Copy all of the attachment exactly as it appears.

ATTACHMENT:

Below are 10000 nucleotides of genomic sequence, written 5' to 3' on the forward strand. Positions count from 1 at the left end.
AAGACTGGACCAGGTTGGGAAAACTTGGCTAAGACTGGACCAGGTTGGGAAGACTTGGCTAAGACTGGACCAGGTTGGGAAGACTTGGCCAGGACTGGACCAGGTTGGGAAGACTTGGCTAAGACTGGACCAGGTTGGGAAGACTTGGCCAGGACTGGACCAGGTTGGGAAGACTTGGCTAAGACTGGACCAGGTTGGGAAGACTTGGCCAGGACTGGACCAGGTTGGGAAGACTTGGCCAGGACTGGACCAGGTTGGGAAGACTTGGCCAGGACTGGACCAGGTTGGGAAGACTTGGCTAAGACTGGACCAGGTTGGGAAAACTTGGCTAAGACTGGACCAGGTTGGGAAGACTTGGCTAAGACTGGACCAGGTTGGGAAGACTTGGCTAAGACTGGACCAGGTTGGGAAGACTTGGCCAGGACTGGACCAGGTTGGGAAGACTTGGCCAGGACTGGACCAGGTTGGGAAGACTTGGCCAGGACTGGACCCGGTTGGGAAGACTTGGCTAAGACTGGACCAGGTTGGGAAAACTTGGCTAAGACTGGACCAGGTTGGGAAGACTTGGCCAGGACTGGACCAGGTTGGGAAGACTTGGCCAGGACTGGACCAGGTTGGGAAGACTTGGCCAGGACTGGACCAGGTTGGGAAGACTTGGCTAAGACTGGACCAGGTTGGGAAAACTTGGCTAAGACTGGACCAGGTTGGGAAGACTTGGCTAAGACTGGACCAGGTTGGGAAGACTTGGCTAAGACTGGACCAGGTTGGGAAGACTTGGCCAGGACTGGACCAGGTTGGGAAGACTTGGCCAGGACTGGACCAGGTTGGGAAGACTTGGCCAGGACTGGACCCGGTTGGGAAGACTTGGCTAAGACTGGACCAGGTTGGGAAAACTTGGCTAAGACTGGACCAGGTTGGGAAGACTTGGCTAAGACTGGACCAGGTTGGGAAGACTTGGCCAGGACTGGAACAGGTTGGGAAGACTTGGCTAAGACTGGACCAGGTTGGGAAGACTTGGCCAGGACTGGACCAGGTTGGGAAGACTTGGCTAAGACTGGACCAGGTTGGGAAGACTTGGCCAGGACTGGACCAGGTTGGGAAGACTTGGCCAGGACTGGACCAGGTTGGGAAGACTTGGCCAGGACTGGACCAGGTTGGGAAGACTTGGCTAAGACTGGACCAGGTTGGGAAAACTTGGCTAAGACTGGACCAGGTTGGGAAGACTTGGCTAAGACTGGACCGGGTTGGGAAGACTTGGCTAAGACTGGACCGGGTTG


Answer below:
Below are 10000 nucleotides of genomic sequence, written 5' to 3' on the forward strand. Positions count from 1 at the left end.
AAGACTGGACCAGGTTGGGAAAACTTGGCTAAGACTGGACCAGGTTGGGAAGACTTGGCTAAGACTGGACCAGGTTGGGAAGACTTGGCCAGGACTGGACCAGGTTGGGAAGACTTGGCTAAGACTGGACCAGGTTGGGAAGACTTGGCCAGGACTGGACCAGGTTGGGAAGACTTGGCTAAGACTGGACCAGGTTGGGAAGACTTGGCCAGGACTGGACCAGGTTGGGAAGACTTGGCCAGGACTGGACCAGGTTGGGAAGACTTGGCCAGGACTGGACCAGGTTGGGAAGACTTGGCTAAGACTGGACCAGGTTGGGAAAACTTGGCTAAGACTGGACCAGGTTGGGAAGACTTGGCTAAGACTGGACCAGGTTGGGAAGACTTGGCTAAGACTGGACCAGGTTGGGAAGACTTGGCCAGGACTGGACCAGGTTGGGAAGACTTGGCCAGGACTGGACCAGGTTGGGAAGACTTGGCCAGGACTGGACCCGGTTGGGAAGACTTGGCTAAGACTGGACCAGGTTGGGAAAACTTGGCTAAGACTGGACCAGGTTGGGAAGACTTGGCCAGGACTGGACCAGGTTGGGAAGACTTGGCCAGGACTGGACCAGGTTGGGAAGACTTGGCCAGGACTGGACCAGGTTGGGAAGACTTGGCTAAGACTGGACCAGGTTGGGAAAACTTGGCTAAGACTGGACCAGGTTGGGAAGACTTGGCTAAGACTGGACCAGGTTGGGAAGACTTGGCTAAGACTGGACCAGGTTGGGAAGACTTGGCCAGGACTGGACCAGGTTGGGAAGACTTGGCCAGGACTGGACCAGGTTGGGAAGACTTGGCCAGGACTGGACCCGGTTGGGAAGACTTGGCTAAGACTGGACCAGGTTGGGAAAACTTGGCTAAGACTGGACCAGGTTGGGAAGACTTGGCTAAGACTGGACCAGGTTGGGAAGACTTGGCCAGGACTGGAACAGGTTGGGAAGACTTGGCTAAGACTGGACCAGGTTGGGAAGACTTGGCCAGGACTGGACCAGGTTGGGAAGACTTGGCTAAGACTGGACCAGGTTGGGAAGACTTGGCCAGGACTGGACCAGGTTGGGAAGACTTGGCCAGGACTGGACCAGGTTGGGAAGACTTGGCCAGGACTGGACCAGGTTGGGAAGACTTGGCTAAGACTGGACCAGGTTGGGAAAACTTGGCTAAGACTGGACCAGGTTGGGAAGACTTGGCTAAGACTGGACCGGGTTGGGAAGACTTGGCTAAGACTGGACCGGGTTG